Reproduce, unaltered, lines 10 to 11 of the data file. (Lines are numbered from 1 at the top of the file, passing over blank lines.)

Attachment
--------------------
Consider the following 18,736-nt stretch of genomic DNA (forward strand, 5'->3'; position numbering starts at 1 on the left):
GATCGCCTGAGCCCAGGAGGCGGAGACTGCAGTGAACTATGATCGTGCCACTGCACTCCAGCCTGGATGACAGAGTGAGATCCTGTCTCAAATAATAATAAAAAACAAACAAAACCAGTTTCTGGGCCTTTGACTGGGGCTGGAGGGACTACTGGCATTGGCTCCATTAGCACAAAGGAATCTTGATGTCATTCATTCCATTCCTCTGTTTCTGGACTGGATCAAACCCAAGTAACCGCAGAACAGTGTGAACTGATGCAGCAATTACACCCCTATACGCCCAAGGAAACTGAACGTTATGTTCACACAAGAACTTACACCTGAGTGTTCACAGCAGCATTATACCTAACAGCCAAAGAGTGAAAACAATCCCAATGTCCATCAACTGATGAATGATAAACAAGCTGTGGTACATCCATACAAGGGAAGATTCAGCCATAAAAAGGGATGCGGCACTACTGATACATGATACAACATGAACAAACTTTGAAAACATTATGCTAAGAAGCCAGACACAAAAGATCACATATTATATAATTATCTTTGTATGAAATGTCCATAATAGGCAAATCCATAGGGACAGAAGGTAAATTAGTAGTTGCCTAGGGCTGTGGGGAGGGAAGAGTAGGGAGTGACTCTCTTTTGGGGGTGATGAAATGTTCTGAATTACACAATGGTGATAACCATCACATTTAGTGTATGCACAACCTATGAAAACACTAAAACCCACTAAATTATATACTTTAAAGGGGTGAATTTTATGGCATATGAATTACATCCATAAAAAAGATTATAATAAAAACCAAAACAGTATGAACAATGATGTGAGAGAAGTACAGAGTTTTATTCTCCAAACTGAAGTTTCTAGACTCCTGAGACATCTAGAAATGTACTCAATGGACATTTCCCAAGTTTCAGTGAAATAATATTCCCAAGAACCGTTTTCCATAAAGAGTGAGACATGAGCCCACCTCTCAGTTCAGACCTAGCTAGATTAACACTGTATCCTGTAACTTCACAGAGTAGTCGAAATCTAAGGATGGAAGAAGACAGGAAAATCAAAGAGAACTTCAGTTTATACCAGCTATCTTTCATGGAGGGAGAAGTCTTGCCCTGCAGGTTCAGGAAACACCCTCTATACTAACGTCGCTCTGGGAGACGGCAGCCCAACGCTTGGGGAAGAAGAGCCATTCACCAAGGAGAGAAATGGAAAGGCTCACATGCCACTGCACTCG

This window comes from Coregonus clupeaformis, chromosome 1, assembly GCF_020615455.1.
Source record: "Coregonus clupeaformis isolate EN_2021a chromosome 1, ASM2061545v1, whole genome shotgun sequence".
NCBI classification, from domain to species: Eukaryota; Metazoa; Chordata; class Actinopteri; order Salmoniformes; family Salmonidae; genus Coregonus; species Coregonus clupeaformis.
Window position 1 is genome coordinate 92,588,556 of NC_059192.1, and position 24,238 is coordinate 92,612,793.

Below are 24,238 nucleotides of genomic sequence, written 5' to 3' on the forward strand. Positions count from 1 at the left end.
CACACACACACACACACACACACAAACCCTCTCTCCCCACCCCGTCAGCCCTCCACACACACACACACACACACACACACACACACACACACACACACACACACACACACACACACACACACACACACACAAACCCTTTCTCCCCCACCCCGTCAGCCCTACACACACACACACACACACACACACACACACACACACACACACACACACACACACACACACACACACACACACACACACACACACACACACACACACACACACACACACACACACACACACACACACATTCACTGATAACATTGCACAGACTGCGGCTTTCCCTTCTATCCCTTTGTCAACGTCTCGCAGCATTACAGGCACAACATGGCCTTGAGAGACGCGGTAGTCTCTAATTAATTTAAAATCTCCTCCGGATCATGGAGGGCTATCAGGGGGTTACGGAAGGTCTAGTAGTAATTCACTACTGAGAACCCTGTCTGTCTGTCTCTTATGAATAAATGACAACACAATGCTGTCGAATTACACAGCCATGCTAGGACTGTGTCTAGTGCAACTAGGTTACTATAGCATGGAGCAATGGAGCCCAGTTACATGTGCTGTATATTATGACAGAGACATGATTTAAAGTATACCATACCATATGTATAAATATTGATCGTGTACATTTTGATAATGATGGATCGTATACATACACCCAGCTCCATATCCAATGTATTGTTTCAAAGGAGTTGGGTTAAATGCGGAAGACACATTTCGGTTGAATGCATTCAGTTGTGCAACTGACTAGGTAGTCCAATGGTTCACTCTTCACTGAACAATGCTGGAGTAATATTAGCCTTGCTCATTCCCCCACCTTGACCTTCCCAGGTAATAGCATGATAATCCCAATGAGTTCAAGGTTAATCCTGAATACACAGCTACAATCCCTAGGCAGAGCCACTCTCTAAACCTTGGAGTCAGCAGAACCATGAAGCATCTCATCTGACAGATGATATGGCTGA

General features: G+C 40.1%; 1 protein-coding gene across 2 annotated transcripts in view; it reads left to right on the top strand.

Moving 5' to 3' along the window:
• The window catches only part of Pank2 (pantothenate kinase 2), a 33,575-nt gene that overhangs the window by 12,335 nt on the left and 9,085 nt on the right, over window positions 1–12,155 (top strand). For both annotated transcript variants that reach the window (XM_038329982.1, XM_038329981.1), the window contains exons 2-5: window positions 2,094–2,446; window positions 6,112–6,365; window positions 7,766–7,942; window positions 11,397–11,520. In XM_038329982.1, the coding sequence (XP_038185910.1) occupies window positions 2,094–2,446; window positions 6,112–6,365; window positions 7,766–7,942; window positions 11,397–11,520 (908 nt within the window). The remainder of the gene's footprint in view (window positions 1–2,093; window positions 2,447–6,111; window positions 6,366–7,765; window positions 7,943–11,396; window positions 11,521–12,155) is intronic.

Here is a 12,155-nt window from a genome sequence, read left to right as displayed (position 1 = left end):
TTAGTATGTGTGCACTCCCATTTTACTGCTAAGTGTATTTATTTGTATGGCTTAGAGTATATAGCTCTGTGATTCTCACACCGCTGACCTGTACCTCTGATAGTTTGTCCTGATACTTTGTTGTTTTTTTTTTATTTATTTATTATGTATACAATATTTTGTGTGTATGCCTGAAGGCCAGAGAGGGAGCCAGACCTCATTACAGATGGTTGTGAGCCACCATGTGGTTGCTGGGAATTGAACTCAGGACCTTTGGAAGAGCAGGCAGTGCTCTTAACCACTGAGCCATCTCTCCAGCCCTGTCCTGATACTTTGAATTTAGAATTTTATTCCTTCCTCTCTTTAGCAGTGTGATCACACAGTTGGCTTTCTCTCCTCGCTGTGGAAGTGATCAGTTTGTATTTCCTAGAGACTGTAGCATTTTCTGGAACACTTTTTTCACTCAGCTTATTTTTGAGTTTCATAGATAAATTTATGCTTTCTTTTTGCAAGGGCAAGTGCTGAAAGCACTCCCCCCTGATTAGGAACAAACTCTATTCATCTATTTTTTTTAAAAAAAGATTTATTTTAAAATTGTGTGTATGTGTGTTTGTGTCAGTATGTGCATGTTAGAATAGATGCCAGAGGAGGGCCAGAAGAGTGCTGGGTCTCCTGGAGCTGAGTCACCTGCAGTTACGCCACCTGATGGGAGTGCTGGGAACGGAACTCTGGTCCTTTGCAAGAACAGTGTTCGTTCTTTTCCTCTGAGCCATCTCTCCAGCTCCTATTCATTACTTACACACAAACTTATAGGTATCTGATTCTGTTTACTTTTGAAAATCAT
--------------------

Moving 5' to 3' along the window:
• The window catches only part of Pank2 (pantothenate kinase 2), a 33,575-nt gene that overhangs the window by 12,335 nt on the left and 9,085 nt on the right, over window positions 1–12,155 (top strand). For both annotated transcript variants that reach the window (XM_038329982.1, XM_038329981.1), the window contains exons 2-5: window positions 2,094–2,446; window positions 6,112–6,365; window positions 7,766–7,942; window positions 11,397–11,520. In XM_038329982.1, the coding sequence (XP_038185910.1) occupies window positions 2,094–2,446; window positions 6,112–6,365; window positions 7,766–7,942; window positions 11,397–11,520 (908 nt within the window). The remainder of the gene's footprint in view (window positions 1–2,093; window positions 2,447–6,111; window positions 6,366–7,765; window positions 7,943–11,396; window positions 11,521–12,155) is intronic.